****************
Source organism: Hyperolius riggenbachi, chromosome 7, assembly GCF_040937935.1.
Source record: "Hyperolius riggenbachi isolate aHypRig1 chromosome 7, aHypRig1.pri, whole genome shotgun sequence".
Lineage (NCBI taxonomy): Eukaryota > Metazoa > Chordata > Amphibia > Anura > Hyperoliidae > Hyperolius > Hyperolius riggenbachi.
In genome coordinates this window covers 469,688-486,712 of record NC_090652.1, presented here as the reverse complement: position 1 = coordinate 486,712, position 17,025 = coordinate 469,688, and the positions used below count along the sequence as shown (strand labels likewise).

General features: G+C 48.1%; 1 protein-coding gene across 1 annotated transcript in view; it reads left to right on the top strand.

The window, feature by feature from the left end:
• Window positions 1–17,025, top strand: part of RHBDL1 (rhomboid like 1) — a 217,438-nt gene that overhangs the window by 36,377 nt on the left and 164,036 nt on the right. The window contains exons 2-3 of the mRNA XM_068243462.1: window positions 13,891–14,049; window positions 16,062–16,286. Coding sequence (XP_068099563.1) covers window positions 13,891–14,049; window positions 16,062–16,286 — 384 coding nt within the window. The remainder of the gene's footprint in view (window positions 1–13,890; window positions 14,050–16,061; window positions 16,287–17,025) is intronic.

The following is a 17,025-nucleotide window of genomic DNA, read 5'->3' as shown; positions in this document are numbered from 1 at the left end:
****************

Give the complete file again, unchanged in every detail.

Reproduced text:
Source organism: Hyperolius riggenbachi, chromosome 7, assembly GCF_040937935.1.
Source record: "Hyperolius riggenbachi isolate aHypRig1 chromosome 7, aHypRig1.pri, whole genome shotgun sequence".
Lineage (NCBI taxonomy): Eukaryota > Metazoa > Chordata > Amphibia > Anura > Hyperoliidae > Hyperolius > Hyperolius riggenbachi.
In genome coordinates this window covers 469,688-486,712 of record NC_090652.1, presented here as the reverse complement: position 1 = coordinate 486,712, position 17,025 = coordinate 469,688, and the positions used below count along the sequence as shown (strand labels likewise).

General features: G+C 48.1%; 1 protein-coding gene across 1 annotated transcript in view; it reads left to right on the top strand.

The window, feature by feature from the left end:
• Window positions 1–17,025, top strand: part of RHBDL1 (rhomboid like 1) — a 217,438-nt gene that overhangs the window by 36,377 nt on the left and 164,036 nt on the right. The window contains exons 2-3 of the mRNA XM_068243462.1: window positions 13,891–14,049; window positions 16,062–16,286. Coding sequence (XP_068099563.1) covers window positions 13,891–14,049; window positions 16,062–16,286 — 384 coding nt within the window. The remainder of the gene's footprint in view (window positions 1–13,890; window positions 14,050–16,061; window positions 16,287–17,025) is intronic.

The following is a 17,025-nucleotide window of genomic DNA, read 5'->3' as shown; positions in this document are numbered from 1 at the left end: